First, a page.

A baby boy born with a rare life-limiting brain disease who was unable to walk or speak began to injure himself in “frustration.”
Dedicated Arizona Gardner parents say their two-and-a-half-year-old son grows more anxious every week and begins to injure and injure himself, biting and bumping his head to the point where he is ends up with bleeding, bruising and bumps on his lead.
Now, they’ve set up a fundraiser to provide him with the specialized therapies he needs to help him live life to the fullest.
Arizona lives with a number of brain disorders, including septo-optic dysplasia, which affects only 1 in 10,000 people.
He is unable to sit, stand, walk, speak, or eat and has overall developmental delay, sensory processing problems, and growth hormone deficiency.
While parents Deborah, 33, and Adam, 36, of Leigh-on-Sea, Essex, are grateful for the care of her team and NHS specialists, they know it’s not enough for the Arizona and they can’t go on like this.
The NHS has provided expensive specialist equipment that helps Arizona sit and move, but Deborah and Adam are confident that more could be done with the right help and support.
They desperately want to give their son, who they say has a “magical laugh” and an “unforgettable smile”, the best chance at life and a chance to do what other children do.
Adam, a university professor, and Deborah, who works from home for the Shelter charity, said Essex Live they hope to offer their son intensive, non-traditional therapy ranging from £ 80 to £ 130 an hour.
A Therasuit could give Arizona extra strength to train seated, and hydrotherapy could help meet her sensory needs while regulating her emotions. Music therapy could also help him develop his communication.
“I just want to give her the best possible chance in life,” Deborah said. “We have to pay for Arizona to do normal things like sit down and talk.
“He needs very specialized therapy. If it turns out that he can’t do it, then we’ll at least know we’ve given him the best possible chance. It’s about giving the Arizona a chance to experience the same things as her peers – like going to the pool or joining a band.
“He deserves this.”
Deborah’s pregnancy appeared to be going smoothly until her 32-week CT scan identified possible complications.
She was sent for an urgent MRI which devastatingly revealed that her unborn son had five major problems with his brain.
In a series of meetings with consultants, neurologists and geneticists, the couple were warned that they could be significantly disabled and need lifelong care as well as have a “low chance of survival.”
At one point, they were advised to consider terminating the pregnancy, but could not bear the thought of losing their son.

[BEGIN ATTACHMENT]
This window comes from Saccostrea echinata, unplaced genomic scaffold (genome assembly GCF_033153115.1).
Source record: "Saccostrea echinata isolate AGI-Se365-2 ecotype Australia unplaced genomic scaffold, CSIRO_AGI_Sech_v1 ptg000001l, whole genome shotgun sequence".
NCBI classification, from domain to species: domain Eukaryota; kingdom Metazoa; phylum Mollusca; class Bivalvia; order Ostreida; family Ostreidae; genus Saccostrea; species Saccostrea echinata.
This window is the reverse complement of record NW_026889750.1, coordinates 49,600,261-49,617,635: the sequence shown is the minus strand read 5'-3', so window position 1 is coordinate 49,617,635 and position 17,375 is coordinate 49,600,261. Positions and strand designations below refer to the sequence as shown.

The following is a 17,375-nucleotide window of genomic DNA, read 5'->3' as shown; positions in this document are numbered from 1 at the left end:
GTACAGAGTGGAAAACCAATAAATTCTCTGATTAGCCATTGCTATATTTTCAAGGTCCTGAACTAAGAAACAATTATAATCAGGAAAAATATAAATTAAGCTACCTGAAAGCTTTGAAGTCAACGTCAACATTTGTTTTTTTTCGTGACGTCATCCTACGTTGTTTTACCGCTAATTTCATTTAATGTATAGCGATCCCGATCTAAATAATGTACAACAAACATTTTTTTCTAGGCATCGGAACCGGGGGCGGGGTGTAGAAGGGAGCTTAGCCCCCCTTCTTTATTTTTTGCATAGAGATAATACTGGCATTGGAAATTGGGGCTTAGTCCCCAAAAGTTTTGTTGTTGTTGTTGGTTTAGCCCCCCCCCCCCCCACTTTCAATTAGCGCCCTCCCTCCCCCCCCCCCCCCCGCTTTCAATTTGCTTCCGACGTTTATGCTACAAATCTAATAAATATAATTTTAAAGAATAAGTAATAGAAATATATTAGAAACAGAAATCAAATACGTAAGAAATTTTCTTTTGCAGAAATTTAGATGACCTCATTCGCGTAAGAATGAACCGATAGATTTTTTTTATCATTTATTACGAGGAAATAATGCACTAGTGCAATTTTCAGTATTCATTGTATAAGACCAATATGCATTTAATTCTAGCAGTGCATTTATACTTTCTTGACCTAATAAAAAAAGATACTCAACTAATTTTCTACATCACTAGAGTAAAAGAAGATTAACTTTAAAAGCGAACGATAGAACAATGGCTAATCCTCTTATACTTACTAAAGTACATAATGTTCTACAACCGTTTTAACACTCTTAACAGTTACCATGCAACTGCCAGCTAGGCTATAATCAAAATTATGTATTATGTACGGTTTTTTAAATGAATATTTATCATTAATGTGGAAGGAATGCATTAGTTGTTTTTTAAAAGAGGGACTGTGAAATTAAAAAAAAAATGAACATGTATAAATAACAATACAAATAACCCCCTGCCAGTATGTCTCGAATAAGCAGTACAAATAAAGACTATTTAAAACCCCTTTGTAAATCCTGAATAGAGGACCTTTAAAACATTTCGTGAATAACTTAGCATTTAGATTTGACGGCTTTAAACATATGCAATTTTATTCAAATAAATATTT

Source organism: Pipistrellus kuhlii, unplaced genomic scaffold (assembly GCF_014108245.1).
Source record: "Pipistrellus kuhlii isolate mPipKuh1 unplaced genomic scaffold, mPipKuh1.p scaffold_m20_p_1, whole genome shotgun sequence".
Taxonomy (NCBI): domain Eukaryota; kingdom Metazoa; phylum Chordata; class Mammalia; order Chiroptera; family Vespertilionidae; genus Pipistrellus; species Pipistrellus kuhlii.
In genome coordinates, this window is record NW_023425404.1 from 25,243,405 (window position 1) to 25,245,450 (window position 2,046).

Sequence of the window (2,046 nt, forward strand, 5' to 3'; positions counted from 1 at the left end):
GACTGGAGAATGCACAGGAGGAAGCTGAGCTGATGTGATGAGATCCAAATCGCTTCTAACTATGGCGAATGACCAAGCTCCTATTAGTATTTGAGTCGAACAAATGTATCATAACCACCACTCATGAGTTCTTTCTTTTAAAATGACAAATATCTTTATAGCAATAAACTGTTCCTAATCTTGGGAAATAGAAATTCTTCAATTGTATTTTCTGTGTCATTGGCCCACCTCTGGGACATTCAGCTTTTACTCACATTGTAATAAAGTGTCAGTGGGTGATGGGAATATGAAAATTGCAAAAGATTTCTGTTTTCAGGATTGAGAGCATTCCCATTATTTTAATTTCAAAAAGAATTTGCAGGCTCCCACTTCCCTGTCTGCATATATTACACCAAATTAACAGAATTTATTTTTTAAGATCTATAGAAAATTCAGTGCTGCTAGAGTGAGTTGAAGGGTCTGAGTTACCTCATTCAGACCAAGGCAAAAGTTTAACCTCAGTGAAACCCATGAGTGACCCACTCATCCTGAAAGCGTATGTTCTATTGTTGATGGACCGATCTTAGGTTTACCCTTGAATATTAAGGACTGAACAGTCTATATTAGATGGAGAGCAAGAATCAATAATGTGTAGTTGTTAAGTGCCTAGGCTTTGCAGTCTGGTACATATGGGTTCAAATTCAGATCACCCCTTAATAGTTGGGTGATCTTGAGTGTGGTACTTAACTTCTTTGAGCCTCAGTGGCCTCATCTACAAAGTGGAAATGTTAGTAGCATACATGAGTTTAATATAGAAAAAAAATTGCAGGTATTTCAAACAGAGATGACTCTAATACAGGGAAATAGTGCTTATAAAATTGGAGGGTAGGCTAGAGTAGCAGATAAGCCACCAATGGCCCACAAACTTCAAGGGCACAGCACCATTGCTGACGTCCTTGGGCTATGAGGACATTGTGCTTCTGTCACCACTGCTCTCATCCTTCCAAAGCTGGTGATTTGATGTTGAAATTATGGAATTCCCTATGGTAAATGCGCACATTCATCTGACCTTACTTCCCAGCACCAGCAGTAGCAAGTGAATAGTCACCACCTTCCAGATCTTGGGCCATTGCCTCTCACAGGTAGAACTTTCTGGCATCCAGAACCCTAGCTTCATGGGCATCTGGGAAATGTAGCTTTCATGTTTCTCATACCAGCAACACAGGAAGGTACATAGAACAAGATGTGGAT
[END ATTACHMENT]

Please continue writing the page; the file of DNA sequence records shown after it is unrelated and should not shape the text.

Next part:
After his birth, Arizona spent a week in specialist care before returning home.
The couple say living with him has been wonderful and rewarding, but it has also been extremely difficult.
“Arizona has some really big sensory processing issues so they don’t like being out there like very loud group therapy, they’re just upset,” Deborah said.
“He operates around eight to 12 months, so he does what children of that age would do. Due to the overall developmental delay, he will always be late … of his physical age. He is also suspected of having autism. . “
Physically, Arizona has found ways to “compensate” for its inability to walk, Deborah said, by digging her heels around the mat.
But it is clear that he desperately wants to sit down and talk – and becomes deeply distressed that he cannot do so.
“He throws himself forward very violently like a sitting position that he can’t hold because he doesn’t have the strength to do so and he falls back and bangs his head,” Deborah said.
“The way he communicates is by hurting himself and hurting us. He bites himself to the point that his arms are bruised and scabbed. He bites the inside of his mouth so much that he has bruises. ulcers which upset him more and it is a vicious circle.
“My husband and I have a tough future ahead of us. It’s a big pressure to take care of Arizona – we love it to the ends of the earth but it’s a challenge.
“We barely had time to deal with the trauma that came before she was born let alone the next thing. What we went through during the pregnancy was really heartbreaking. It was the worst time of my life.
“It’s very complex and there are a lot of great emotions. We’re so thankful that he’s where he is and he’s survived and he’s wonderful and funny and so determined but also you cry what you wanted for him. and also for us.
“The world isn’t for kids like Arizona. All we want to do is give it lots of life experiences.”
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